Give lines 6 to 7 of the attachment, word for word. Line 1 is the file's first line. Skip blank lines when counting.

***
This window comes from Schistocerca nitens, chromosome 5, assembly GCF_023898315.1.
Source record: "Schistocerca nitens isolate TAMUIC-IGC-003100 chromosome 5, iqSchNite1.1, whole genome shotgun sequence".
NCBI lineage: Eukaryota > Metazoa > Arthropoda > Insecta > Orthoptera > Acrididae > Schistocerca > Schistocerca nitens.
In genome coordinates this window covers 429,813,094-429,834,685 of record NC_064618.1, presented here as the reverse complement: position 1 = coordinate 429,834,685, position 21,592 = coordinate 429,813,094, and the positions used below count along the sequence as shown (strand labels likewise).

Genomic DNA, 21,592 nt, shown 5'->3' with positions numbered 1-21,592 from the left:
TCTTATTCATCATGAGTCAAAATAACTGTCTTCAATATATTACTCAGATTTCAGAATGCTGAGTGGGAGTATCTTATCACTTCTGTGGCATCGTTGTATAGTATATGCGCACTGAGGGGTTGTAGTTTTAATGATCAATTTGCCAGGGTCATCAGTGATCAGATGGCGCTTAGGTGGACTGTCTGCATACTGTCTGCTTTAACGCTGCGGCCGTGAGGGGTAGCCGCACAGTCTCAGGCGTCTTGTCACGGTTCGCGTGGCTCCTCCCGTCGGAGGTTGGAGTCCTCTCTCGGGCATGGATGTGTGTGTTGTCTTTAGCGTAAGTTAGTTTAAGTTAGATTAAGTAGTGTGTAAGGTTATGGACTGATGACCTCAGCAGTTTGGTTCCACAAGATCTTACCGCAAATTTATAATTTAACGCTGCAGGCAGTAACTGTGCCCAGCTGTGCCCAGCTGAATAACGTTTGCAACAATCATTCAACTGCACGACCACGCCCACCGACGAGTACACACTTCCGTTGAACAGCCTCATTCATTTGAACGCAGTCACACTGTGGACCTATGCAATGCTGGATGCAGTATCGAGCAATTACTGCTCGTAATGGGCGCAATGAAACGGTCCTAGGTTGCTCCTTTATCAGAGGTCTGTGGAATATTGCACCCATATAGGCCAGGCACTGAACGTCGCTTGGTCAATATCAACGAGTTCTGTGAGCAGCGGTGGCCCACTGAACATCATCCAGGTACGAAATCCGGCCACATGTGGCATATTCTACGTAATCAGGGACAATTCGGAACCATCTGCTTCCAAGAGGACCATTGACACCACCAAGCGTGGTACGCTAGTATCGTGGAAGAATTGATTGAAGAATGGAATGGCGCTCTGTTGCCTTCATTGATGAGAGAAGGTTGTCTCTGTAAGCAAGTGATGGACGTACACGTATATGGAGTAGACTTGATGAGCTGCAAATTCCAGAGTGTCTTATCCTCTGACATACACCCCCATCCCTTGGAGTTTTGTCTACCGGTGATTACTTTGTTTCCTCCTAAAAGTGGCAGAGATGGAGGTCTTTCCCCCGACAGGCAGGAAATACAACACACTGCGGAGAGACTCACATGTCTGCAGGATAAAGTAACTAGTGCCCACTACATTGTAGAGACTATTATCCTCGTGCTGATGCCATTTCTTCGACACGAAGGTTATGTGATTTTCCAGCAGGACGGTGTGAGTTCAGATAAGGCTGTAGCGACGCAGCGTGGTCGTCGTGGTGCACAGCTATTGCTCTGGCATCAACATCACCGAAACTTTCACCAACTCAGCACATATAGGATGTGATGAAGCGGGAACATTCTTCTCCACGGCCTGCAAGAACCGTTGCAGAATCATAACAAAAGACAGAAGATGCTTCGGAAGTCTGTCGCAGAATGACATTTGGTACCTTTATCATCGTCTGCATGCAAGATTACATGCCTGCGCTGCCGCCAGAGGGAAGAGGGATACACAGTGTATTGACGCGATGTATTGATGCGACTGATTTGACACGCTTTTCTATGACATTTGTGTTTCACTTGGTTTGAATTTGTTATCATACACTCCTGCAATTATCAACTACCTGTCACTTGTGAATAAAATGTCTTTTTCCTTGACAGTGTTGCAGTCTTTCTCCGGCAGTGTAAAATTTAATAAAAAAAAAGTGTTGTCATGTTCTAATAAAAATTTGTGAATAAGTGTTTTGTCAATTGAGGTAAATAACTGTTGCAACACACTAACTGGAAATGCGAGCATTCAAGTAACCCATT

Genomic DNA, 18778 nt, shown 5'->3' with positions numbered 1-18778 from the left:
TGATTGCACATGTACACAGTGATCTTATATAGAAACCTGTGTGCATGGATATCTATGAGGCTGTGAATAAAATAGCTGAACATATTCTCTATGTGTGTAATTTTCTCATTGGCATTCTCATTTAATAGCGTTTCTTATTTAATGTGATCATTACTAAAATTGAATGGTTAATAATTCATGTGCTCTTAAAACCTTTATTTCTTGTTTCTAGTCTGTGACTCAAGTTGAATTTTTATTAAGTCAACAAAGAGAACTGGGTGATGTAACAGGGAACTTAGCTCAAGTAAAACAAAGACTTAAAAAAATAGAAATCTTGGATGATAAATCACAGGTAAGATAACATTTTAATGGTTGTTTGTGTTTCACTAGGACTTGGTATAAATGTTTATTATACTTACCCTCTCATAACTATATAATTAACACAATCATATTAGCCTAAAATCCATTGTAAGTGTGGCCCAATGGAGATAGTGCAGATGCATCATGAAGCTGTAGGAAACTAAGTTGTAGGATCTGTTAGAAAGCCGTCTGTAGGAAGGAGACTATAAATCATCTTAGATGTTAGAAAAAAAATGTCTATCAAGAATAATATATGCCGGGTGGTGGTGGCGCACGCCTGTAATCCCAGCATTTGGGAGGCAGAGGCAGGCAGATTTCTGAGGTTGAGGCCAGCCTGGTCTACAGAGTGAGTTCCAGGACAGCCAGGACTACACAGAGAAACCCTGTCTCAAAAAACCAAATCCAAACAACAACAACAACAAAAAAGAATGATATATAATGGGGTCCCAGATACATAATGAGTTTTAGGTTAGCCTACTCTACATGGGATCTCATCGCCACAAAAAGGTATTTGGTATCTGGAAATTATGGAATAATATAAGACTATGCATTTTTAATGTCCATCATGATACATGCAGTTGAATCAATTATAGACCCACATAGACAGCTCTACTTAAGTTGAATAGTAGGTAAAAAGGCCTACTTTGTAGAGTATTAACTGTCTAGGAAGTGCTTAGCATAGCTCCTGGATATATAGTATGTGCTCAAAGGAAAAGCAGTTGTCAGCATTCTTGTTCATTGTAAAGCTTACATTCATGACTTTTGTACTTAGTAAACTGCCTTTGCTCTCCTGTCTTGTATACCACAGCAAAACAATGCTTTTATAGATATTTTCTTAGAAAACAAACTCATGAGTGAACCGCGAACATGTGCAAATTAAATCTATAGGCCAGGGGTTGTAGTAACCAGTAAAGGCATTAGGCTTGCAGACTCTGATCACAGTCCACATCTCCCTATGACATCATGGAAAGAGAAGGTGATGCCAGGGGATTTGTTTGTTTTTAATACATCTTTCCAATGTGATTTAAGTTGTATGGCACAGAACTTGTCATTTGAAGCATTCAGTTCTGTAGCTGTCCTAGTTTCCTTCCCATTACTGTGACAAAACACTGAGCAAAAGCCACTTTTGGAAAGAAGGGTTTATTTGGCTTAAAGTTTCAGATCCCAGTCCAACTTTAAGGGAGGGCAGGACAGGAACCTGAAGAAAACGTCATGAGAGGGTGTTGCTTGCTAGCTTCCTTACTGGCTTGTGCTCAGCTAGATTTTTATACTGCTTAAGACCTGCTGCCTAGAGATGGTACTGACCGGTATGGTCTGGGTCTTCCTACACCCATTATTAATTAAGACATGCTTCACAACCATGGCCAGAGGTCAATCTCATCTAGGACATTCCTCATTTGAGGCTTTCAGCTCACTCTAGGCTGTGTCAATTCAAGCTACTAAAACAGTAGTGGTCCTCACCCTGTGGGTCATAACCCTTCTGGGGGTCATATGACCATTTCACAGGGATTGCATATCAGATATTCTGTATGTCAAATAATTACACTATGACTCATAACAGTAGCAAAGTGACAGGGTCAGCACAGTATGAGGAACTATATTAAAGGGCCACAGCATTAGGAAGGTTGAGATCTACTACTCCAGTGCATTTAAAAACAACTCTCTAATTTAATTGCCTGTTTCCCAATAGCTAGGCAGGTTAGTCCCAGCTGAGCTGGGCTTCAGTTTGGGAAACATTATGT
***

TCTTATTCATCATGAGTCAAAATAACTGTCTTCAATATATTACTCAGATTTCAGAATGCTGAGTGGGAGTATCTTATCACTTCTGTGGCATCGTTGTATAGTATATGCGCACTGAGGGGTTGTAGTTTTAATGATCAATTTGCCAGGGTCATCAGTGATCAGATGGCGCTTAGGTGGACTGTCTGCATACTGTCTGCTTTAACGCTGCGGCCGTGAGGGGTAGCCGCACAGTCTCAGGCGTCTTGTCACGGTTCGCGTGGCTCCTCCCGTCGGAGGTTGGAGTCCTCTCTCGGGCATGGATGTGTGTGTTGTCTTTAGCGTAAGTTAGTTTAAGTTAGATTAAGTAGTGTGTAAGGTTATGGACTGATGACCTCAGCAGTTTGGTTCCACAAGATCTTACCGCAAATTTATAATTTAACGCTGCAGGCAGTAACTGTGCCCAGCTGTGCCCAGCTGAATAACGTTTGCAACAATCATTCAACTGCACGACCACGCCCACCGACGAGTACACACTTCCGTTGAACAGCCTCATTCATTTGAACGCAGTCACACTGTGGACCTATGCAATGCTGGATGCAGTATCGAGCAATTACTGCTCGTAATGGGCGCAATGAAACGGTCCTAGGTTGCTCCTTTATCAGAGGTCTGTGGAATATTGCACCCATATAGGCCAGGCACTGAACGTCGCTTGGTCAATATCAACGAGTTCTGTGAGCAGCGGTGGCCCACTGAACATCATCCAGGTACGAAATCCGGCCACATGTGGCATATTCTACGTAATCAGGGACAATTCGGAACCATCTGCTTCCAAGAGGACCATTGACACCACCAAGCGTGGTACGCTAGTATCGTGGAAGAATTGATTGAAGAATGGAATGGCGCTCTGTTGCCTTCATTGATGAGAGAAGGTTGTCTCTGTAAGCAAGTGATGGACGTACACGTATATGGAGTAGACTTGATGAGCTGCAAATTCCAGAGTGTCTTATCCTCTGACATACACCCCCATCCCTTGGAGTTTTGTCTACCGGTGATTACTTTGTTTCCTCCTAAAAGTGGCAGAGATGGAGGTCTTTCCCCCGACAGGCAGGAAATACAACACACTGCGGAGAGACTCACATGTCTGCAGGATAAAGTAACTAGTGCCCACTACATTGTAGAGACTATTATCCTCGTGCTGATGCCATTTCTTCGACACGAAGGTTATGTGATTTTCCAGCAGGACGGTGTGAGTTCAGATAAGGCTGTAGCGACGCAGCGTGGTCGTCGTGGTGCACAGCTATTGCTCTGGCATCAACATCACCGAAACTTTCACCAACTCAGCACATATAGGATGTGATGAAGCGGGAACATTCTTCTCCACGGCCTGCAAGAACCGTTGCAGAATCATAACAAAAGACAGAAGATGCTTCGGAAGTCTGTCGCAGAATGACATTTGGTACCTTTATCATCGTCTGCATGCAAGATTACATGCCTGCGCTGCCGCCAGAGGGAAGAGGGATACACAGTGTATTGACGCGATGTATTGATGCGACTGATTTGACACGCTTTTCTATGACATTTGTGTTTCACTTGGTTTGAATTTGTTATCATACACTCCTGCAATTATCAACTACCTGTCACTTGTGAATAAAATGTCTTTTTCCTTGACAGTGTTGCAGTCTTTCTCCGGCAGTGTAAAATTTAATAAAAAAAAAGTGTTGTCATGTTCTAATAAAAATTTGTGAATAAGTGTTTTGTCAATTGAGGTAAATAACTGTTGCAACACACTAACTGGAAATGCGAGCATTCAAGTAACCCATT

Genomic DNA, 18778 nt, shown 5'->3' with positions numbered 1-18778 from the left: